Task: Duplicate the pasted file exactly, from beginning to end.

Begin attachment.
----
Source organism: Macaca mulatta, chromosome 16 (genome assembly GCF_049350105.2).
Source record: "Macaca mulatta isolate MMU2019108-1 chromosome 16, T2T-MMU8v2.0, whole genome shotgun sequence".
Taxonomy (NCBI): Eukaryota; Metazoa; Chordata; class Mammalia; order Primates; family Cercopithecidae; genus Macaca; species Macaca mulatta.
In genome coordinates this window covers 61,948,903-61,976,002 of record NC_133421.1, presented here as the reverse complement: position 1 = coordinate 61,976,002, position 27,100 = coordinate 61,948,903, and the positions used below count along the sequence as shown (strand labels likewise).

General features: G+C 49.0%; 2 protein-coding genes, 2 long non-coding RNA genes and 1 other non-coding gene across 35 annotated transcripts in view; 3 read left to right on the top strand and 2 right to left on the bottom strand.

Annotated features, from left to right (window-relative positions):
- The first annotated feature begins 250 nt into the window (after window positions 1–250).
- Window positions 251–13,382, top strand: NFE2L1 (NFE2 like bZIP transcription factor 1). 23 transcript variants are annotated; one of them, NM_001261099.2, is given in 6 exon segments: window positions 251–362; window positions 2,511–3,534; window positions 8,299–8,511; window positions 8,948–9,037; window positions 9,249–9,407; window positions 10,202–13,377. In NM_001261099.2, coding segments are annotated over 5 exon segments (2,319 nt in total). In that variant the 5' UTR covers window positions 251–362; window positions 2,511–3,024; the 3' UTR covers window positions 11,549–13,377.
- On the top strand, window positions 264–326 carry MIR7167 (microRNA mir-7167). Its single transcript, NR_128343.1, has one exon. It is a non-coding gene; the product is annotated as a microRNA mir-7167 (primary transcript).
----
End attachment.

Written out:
Source organism: Macaca mulatta, chromosome 16 (genome assembly GCF_049350105.2).
Source record: "Macaca mulatta isolate MMU2019108-1 chromosome 16, T2T-MMU8v2.0, whole genome shotgun sequence".
Taxonomy (NCBI): Eukaryota; Metazoa; Chordata; class Mammalia; order Primates; family Cercopithecidae; genus Macaca; species Macaca mulatta.
In genome coordinates this window covers 61,948,903-61,976,002 of record NC_133421.1, presented here as the reverse complement: position 1 = coordinate 61,976,002, position 27,100 = coordinate 61,948,903, and the positions used below count along the sequence as shown (strand labels likewise).

General features: G+C 49.0%; 2 protein-coding genes, 2 long non-coding RNA genes and 1 other non-coding gene across 35 annotated transcripts in view; 3 read left to right on the top strand and 2 right to left on the bottom strand.

Annotated features, from left to right (window-relative positions):
- The first annotated feature begins 250 nt into the window (after window positions 1–250).
- Window positions 251–13,382, top strand: NFE2L1 (NFE2 like bZIP transcription factor 1). 23 transcript variants are annotated; one of them, NM_001261099.2, is given in 6 exon segments: window positions 251–362; window positions 2,511–3,534; window positions 8,299–8,511; window positions 8,948–9,037; window positions 9,249–9,407; window positions 10,202–13,377. In NM_001261099.2, coding segments are annotated over 5 exon segments (2,319 nt in total). In that variant the 5' UTR covers window positions 251–362; window positions 2,511–3,024; the 3' UTR covers window positions 11,549–13,377.
- On the top strand, window positions 264–326 carry MIR7167 (microRNA mir-7167). Its single transcript, NR_128343.1, has one exon. It is a non-coding gene; the product is annotated as a microRNA mir-7167 (primary transcript).